Stranger in a Strange Land

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The recent events on campus as well as the meetings and activities of the last week or so reminded me of a chapel talk that I gave over seven years and the was published in Agora. Preparing my classes for Friday, I re-read that chapel talk and found it as timely as ever. After talking to Julie Shockey Trytten, we decided to make it accessible on this venue.

I would like to talk about only one verse of the reading, namely verse 19: "And you are to love those who are foreigners, for you yourselves were foreigners in Egypt." I do this not as an expert of Biblical studies or even theology nor as a pastor or someone who regularly attends a Lutheran church. I also do not want to read this line in its context or as an expert on the status of foreigners in its legal, social, ethical, or what-not aspect – all the Biblical scholars in our midst would be much more suited to do this. What I would like to talk about today is the main theme of the line, namely "being a foreigner."

What immediately jumped out to me when I read this quote was the double-valency of "treating foreigners" and "being foreigners." In some sense, this quote seems to echo the golden rule "do to others what you want to have done to yourselves" and even the so-called "greatest command" "to love thy neighbor as thyself." What grabs me about this quote, however, is not its moral imperative, but the implications that foreigners are not necessarily that different from the audience since the audience as well as had been, at one time, foreigners. What interests me about this quote is the sense – and I am not making any exegetical claim here – that we are all foreigners. However, I do not mean this in the sense of the famous line "we are all foreigners – almost everywhere" but rather along the lines of the observation made by the French philosopher Julia Kristeva that all of us are "strangers to ourselves."

So what does it mean to be a foreigner? We typically mark foreigners by difference: difference in appearance, difference in language, difference in clothing and behavior, difference in belief and custom. And people whom we identify thus as different, we treat differently than people who we identify as one of us, as our community. In the benign case, we ask them "where they come from" and feel that we have to explain everything for them; in more extreme cases, we marginalize them and discriminate against them. This discrimination can be subtle in that we ask just a little more from the stranger than we would from those who belong to our in-group to the obvious application of a double standard and outward oppression. But why do we do that? Isn't it nice when people ask "where do you come from?" Doesn't it show that the person who asks cares? The behavior that I refer to as benign discrimination is indeed often experienced as positive by visitors but not so much by people who want to make a new place their home. For example, foreigners who visit Japan for the first time often experience the curiosity a lot of Japanese people have towards foreigners and their eagerness to speak English as a sign of being welcomed. The same politeness, however, starts to grind if you try to make Japan your home. How many times a day is it fun to answer the question "where do you come from" or to hear the comments such as "ohh, you are really good with chopsticks"? This kind of politeness and hospitality works well for visitors but keeps those who want to become a part of the community at a "safe" (?) distance.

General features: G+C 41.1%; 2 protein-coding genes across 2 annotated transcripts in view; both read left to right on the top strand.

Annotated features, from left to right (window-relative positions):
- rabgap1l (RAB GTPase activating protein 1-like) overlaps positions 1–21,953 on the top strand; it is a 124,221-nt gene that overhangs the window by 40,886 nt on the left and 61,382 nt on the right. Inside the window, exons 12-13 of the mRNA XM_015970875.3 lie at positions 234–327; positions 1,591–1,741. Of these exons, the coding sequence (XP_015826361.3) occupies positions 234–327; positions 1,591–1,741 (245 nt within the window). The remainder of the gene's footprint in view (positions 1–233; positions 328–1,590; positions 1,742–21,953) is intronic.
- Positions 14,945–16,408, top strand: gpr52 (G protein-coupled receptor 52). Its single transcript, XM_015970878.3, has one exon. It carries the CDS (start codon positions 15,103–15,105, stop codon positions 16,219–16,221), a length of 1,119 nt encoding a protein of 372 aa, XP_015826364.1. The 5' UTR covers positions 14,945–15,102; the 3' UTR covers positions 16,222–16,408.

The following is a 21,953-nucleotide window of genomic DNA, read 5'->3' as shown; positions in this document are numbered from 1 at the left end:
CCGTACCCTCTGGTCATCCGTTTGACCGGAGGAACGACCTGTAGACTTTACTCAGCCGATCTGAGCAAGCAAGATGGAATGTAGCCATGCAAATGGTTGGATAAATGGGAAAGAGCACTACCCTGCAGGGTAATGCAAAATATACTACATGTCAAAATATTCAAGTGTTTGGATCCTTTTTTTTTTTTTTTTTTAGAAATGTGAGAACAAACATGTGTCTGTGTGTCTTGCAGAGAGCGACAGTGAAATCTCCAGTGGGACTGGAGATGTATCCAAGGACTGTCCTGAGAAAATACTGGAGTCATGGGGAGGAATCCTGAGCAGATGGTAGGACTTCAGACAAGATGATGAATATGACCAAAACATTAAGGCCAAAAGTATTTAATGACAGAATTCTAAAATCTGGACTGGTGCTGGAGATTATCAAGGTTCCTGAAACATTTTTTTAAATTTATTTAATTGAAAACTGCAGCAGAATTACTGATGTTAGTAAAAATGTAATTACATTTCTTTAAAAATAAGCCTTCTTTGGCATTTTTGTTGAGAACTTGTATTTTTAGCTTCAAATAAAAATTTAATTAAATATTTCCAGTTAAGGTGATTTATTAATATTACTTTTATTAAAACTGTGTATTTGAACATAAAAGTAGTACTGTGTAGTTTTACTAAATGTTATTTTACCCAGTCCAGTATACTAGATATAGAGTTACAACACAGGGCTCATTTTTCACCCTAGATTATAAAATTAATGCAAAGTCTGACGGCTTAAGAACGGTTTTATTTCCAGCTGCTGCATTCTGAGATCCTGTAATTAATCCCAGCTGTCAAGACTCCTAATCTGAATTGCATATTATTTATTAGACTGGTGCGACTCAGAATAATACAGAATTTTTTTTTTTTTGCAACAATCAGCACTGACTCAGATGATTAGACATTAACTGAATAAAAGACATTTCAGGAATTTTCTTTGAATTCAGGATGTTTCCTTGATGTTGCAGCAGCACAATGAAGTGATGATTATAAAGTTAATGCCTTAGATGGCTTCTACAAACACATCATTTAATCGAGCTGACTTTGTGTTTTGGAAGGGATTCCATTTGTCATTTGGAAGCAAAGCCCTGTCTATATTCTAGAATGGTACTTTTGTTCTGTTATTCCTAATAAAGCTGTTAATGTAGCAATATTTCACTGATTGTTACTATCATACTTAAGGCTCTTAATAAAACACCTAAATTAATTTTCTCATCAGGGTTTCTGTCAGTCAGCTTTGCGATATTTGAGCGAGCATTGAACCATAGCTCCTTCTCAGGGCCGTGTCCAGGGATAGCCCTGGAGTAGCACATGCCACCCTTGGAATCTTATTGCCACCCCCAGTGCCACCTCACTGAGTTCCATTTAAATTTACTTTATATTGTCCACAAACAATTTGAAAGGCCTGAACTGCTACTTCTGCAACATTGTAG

What is important for me to point out here is that at least the behavior I refer to as benign discrimination is often times not intended to be malicious. However, comments such as the above ones unmistakenly drive home one basic fact: Ultimately, questions such as "where do you come from" are not about a person's origin but most of all express difference and roughly translate into "ohh, you are not one of us, you do not belong here." For example, just the other day, a patron in one of Decorah’s many bars who had never met me before went with two sentences from "where are you from" to "if you don’t talk like us you should go home where you came from." This experience illustrates that even seemingly innocuous questions give expression to this fine and invisible line that distinguishes us from them. Comments like these create two groups, the in-group and the out-group: those who belong and those who do not. In her book, Strangers to Ourselves, Julia Kristeva clearly identifies the mechanism at work in this kind of interaction. What happens in those encounters, according to Kristeva, is that when people who mostly live in a homogenous group or at least a group that understands itself to be homogeneous, the code of behavior that organizes the social interaction of the community breaks down when difference is encountered. Confronted with someone who is different in appearance, language, or clothing, members of the mainstream or the in-group feel that the code of acceptable behavior that governs the social life of the in-group does not apply to foreigners. And thus any kind of behavior towards those who are marked as different and who are identified as strangers seems permissible. In the benign cases this leads to a behavior that is patronizing, in extreme cases, however, to oppression. This mechanism is best exemplified with ideas about sexual morality. For some reason and completely without reason, most communities think that foreigners have a loose sense of sexual morality. For example, a lot of Americans seem to think that Europeans are sexually promiscuous or at least more "open" when it comes to sexual morality, while a lot of Europeans seem to think the exact same thing about Americans. When I was at the University of Tübingen, one of the German students was dating an American exchange student. While some of his German friends were warning him about the laissez faire approach to sexual relations they presumed Americans would have, the American friends of his girl friend suggested just the opposite, namely that Germans could not to be trusted when it came to sexual relationships. What lay at the basis of these comments were not in-depth studies about the sexual morality or behavior of specific demographic groups but the simple mistrust of the other projected on the sexual behavior of a whole group.